Ownership of Homerun Balls

On August 7, 2007, San Francisco Giants player Barry Bonds hit his 756th home run, giving him the record for the most home runs hit by a single player in his career. And while baseball fans debate whether Bonds truly owns this record in light of his alleged performance-enhancing drug use, legal scholars also debate the question of who legally owns the ball.

Michael W. Flynn
September 14, 2012

Page 2 of 2

“A person who catches a baseball that enters the stands is its owner. A ball is caught if the person has achieved complete control of the ball at the point in time that the momentum of the ball and the momentum of the fan while attempting to catch the ball ceases. A baseball, which is dislodged by incidental contact with an inanimate object or another person, before momentum has ceased, is not possessed. Incidental contact with another person is contact that is not intended by the other person. The first person to pick up a loose ball and secure it becomes its possessor.”

Applying the rule, the court determined that Hiyashi was the person who took legal possession of the ball. But the court recognized that Popov would have caught the ball and taken full possession if the crowd around him had not attacked; that is, the ball was not dislodged by incidental contact, but by brute force. The court also recognized that Hiyashi had not been one of the attackers; he did not cause Popov to lose the ball. Last, the court wanted to make sure it did not encourage fans to attack someone who is catching a ball. To accommodate these policies, the court created the following rule:

“Where an actor undertakes significant but incomplete steps to achieve possession of a piece of abandoned personal property and the effort is interrupted by the unlawful acts of others, the actor has a legally cognizable pre-possessory interest in the property. That pre-possessory interest constitutes a qualified right to possession which can support a cause of action for conversion.”

In the end, the ball was sold for about $450,000 at auction, and Popov and Hiyashi split the proceeds. This case has been both praised as a practical and fair solution, and criticized for mashing together too many legal theories in an unwieldy manner.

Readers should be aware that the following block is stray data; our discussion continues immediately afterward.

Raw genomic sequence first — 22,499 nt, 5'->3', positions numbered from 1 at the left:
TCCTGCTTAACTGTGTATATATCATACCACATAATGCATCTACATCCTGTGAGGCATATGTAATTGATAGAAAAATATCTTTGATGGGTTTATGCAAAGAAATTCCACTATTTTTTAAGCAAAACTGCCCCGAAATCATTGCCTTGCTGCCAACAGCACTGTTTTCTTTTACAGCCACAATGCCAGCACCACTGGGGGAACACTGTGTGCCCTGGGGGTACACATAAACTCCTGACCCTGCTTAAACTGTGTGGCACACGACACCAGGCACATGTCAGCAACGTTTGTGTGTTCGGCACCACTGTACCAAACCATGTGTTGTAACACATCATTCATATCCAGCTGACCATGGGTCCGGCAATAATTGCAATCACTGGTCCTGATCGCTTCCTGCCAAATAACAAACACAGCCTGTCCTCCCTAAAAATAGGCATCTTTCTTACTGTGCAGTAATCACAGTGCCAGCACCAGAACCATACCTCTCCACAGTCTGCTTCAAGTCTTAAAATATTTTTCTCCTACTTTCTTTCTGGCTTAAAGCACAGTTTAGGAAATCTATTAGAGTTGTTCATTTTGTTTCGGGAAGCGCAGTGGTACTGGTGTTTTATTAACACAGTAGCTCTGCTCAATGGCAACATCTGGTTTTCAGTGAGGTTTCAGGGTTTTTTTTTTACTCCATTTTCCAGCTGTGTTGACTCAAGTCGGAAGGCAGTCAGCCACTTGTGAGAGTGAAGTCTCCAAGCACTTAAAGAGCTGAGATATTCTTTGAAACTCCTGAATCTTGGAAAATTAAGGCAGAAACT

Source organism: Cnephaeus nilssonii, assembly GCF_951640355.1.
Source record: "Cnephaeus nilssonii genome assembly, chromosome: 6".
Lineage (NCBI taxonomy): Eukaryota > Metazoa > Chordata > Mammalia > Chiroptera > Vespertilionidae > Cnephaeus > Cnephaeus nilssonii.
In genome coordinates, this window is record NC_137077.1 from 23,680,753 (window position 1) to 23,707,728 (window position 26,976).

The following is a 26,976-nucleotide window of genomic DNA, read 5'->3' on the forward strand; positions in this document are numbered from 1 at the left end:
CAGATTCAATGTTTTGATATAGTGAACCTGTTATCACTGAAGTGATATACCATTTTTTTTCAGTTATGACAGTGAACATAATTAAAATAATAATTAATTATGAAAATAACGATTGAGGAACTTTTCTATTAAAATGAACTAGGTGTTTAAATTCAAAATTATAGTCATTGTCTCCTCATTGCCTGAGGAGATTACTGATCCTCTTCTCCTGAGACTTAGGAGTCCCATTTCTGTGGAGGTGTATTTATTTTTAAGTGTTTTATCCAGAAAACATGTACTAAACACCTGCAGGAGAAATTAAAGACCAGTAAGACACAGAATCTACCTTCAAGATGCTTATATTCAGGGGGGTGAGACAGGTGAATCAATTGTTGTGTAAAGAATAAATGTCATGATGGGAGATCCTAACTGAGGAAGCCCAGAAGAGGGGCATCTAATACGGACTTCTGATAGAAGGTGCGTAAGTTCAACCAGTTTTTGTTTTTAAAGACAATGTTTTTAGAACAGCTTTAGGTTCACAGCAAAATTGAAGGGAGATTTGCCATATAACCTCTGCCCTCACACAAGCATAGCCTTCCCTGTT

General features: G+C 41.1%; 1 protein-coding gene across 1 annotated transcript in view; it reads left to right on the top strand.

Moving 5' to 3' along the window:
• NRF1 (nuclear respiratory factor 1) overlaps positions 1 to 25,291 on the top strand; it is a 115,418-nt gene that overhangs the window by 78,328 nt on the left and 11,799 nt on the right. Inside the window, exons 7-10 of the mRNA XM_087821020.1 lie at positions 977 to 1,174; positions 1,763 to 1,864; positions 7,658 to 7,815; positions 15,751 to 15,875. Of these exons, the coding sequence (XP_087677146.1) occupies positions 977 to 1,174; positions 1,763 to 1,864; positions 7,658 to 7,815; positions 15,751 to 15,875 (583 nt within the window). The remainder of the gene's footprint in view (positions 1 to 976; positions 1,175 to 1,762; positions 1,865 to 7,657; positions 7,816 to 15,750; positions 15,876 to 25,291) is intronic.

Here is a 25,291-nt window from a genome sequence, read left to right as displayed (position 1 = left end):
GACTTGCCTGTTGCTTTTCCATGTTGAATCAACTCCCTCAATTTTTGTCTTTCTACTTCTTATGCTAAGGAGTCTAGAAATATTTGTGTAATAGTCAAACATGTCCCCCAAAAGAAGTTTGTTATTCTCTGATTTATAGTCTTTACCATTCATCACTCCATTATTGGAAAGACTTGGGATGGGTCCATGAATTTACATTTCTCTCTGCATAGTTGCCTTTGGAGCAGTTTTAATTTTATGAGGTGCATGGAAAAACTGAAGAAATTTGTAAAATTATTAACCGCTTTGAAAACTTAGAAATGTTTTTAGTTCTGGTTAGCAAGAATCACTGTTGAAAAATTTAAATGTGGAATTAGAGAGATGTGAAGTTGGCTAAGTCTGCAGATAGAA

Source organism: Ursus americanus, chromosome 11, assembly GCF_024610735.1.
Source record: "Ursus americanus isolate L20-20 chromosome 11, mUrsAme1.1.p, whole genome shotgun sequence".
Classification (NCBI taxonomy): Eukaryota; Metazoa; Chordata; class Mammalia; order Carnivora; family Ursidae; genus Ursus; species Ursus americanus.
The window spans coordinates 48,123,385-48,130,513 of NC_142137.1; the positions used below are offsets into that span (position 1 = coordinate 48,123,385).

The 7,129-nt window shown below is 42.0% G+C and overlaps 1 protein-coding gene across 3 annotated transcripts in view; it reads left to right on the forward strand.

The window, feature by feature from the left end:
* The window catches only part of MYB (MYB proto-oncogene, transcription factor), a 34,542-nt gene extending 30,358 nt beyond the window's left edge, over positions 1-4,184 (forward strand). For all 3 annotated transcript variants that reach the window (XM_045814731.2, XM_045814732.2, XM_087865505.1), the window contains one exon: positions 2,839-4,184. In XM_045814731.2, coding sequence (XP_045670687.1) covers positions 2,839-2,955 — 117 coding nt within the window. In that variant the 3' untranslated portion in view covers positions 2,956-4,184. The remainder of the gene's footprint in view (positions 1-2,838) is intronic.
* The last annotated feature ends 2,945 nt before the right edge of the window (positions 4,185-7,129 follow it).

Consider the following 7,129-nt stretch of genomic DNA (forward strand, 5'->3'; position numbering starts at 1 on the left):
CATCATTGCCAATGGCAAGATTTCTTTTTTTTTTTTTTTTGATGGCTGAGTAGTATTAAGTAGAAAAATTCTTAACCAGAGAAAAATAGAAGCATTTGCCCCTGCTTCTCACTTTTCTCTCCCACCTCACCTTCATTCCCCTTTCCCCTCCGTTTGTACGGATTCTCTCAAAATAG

If a court were to follow this case, it would decide that 22-year-old Matt Murphy owns the ball because he was the fan that took full possession of the ball. There have been no reports that I could find that anyone else held the ball and had any kind of pre-possessory interest like Popov had. To answer Dave's question, yes, if someone had taken the ball from Murphy, he would have a valid claim against that person. This is because, once he took possession of the ball, the abandoned property, he took full ownership of the ball. If someone takes something that you own, you can sue to get it back.

But, no court is bound to follow this case because it comes from a trial court; trial court rulings are generally not binding on other trial courts. So, Major League Baseball, Barry Bonds, or another fan could theoretically sue for the ball. We shall see . . .

Thank you for listening to Legal Lad's Quick and Dirty Tips for a More Lawful Life. You can send questions and comments to legal@quickanddirtytips.com or post them below. Please note that doing so will not create an attorney-client relationship and will be used for the purposes of this podcast only.



Related Tips